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The Arts Club was founded in 1863 by Charles Dickens, Anthony Trollope and Lord Frederick Leighton among others, and past members include Millais, Whistler, Kipling, Monet,


Rodin, Degas and Turgenev. It’s still a showcase for international artists and a meeting point for the movers and shakers of the art world.


MCQ HAS OPENED A FLAGSHIP STORE AT 14 DOVER STREET


ARTS CLUB OWNERS GARY LANDESBERG (LEFT) AND ARJUN WANEY


“We wanted to create a story and a home for McQ and the flagship on


Dover Street is an extension of this world,” says Sarah Burton, creative director at Alexander McQueen.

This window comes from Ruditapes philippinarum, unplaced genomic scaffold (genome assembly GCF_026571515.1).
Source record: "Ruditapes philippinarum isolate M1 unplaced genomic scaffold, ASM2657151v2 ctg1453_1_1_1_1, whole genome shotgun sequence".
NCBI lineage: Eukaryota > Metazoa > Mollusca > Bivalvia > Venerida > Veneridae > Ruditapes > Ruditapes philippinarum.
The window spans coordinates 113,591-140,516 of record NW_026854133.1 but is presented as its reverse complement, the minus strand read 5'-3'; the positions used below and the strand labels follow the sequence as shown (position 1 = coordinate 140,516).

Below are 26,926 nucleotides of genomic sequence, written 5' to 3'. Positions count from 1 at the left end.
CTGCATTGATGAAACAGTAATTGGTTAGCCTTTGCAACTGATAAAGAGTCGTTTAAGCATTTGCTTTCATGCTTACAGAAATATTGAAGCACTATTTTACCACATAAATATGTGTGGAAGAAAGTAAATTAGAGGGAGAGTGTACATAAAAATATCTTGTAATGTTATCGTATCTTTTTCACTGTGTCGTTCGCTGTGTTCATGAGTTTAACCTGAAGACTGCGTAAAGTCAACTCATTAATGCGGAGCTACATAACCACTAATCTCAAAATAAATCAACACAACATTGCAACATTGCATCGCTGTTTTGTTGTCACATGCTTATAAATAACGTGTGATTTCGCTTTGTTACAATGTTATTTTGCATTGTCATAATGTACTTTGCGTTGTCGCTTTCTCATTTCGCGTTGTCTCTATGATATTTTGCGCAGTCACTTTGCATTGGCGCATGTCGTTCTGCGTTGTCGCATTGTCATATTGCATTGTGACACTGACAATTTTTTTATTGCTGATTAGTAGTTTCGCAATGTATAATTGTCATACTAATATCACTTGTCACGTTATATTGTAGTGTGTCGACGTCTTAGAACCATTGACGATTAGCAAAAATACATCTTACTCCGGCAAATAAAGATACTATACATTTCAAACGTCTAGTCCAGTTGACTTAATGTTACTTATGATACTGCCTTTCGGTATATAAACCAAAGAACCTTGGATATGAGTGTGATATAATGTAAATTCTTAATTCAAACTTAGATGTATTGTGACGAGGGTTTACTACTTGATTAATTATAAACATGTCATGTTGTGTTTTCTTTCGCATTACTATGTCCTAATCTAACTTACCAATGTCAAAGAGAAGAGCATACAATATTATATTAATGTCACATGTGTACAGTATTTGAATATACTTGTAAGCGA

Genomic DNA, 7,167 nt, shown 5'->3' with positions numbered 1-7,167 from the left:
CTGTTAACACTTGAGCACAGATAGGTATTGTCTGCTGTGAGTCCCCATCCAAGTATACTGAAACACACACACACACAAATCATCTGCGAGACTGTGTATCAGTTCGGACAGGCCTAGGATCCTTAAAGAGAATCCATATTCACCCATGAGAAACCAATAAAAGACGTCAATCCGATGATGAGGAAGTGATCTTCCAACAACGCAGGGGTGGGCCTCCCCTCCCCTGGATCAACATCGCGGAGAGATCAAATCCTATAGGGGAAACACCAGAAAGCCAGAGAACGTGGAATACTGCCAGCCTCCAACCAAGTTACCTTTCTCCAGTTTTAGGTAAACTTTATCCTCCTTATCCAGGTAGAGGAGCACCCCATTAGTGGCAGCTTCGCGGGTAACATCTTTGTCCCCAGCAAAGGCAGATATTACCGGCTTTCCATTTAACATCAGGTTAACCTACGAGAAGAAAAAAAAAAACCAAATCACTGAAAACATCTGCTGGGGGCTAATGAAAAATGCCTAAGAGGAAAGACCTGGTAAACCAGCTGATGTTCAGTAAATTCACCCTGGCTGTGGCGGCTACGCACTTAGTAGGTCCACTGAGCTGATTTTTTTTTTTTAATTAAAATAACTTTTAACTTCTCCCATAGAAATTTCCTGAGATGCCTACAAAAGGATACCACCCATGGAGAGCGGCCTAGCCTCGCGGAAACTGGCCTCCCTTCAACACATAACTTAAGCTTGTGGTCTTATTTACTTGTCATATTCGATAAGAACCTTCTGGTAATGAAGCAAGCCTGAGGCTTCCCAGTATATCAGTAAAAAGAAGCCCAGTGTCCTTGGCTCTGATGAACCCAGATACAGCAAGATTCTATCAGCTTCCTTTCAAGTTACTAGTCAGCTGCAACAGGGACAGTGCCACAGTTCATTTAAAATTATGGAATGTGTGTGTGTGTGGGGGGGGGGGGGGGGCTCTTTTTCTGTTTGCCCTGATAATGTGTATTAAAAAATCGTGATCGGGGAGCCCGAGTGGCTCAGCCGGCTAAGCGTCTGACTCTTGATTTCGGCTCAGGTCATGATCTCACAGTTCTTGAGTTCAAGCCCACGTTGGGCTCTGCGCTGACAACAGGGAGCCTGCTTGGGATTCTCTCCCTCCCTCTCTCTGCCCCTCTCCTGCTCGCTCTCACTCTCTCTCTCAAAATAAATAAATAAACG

This summer also came the announcement that luxury French shoe designer Christian Louboutin is to open a men’s boutique at 35 Dover Street next month. Oliver Wilson, director at Orme Retail, which has been responsible for bringing many of these labels to the street – most recently, Louboutin – says: “I think Dover Street is certainly becoming more of a shopping destination. I think the attraction is its proximity to Bond Street and it’s got footfall – it has a mixture of office occupiers, tourists and restaurants and I think retailers have bought into it because of similarities to Soho in New York, in terms of it being a bit edgy, a bit of a mix and a lower entry point – although rents have moved on significantly. Prices have gone high but are still probably lower than Mount Street and some of the other competing streets.” Wilson adds that, as the arrival of New York fashion designer Marc Jacobs (which Orme also acted for) was the major catalyst for the transformation of Mount Street, the opening of Dover Street Market has encouraged other retailers to move in. “Commes des Garcons was a draw that established that there could be business there and that gave it credibility – there was something to sell the story on.” It’s not only fashion companies that have seen the attraction of Dover Street. The past year or so has seen the arrival of a string of art galleries including Alon Zakaim Fine Art’s second gallery, not far from its Cork Street space. “Cork Street can feel a little intimidating to people outside the art world, but Dover Street has a younger vibe,” he says. Earlier this year, Azerbaijani art dealer and curator Mila Askarova, whose Gazelli Art House had already held pop-up shows across the city, opened her first permanent London gallery at 39 Dover Street, programming international, contemporary artists ranging from established to up-and-coming talents. “It’s the part of London where the gallery could continue putting on high quality shows without alienating our existing clients and followers,” says Askarova. “Of course, the fact that we could attract and appeal to a new, international audience was and is very convenient. Dover Street provides





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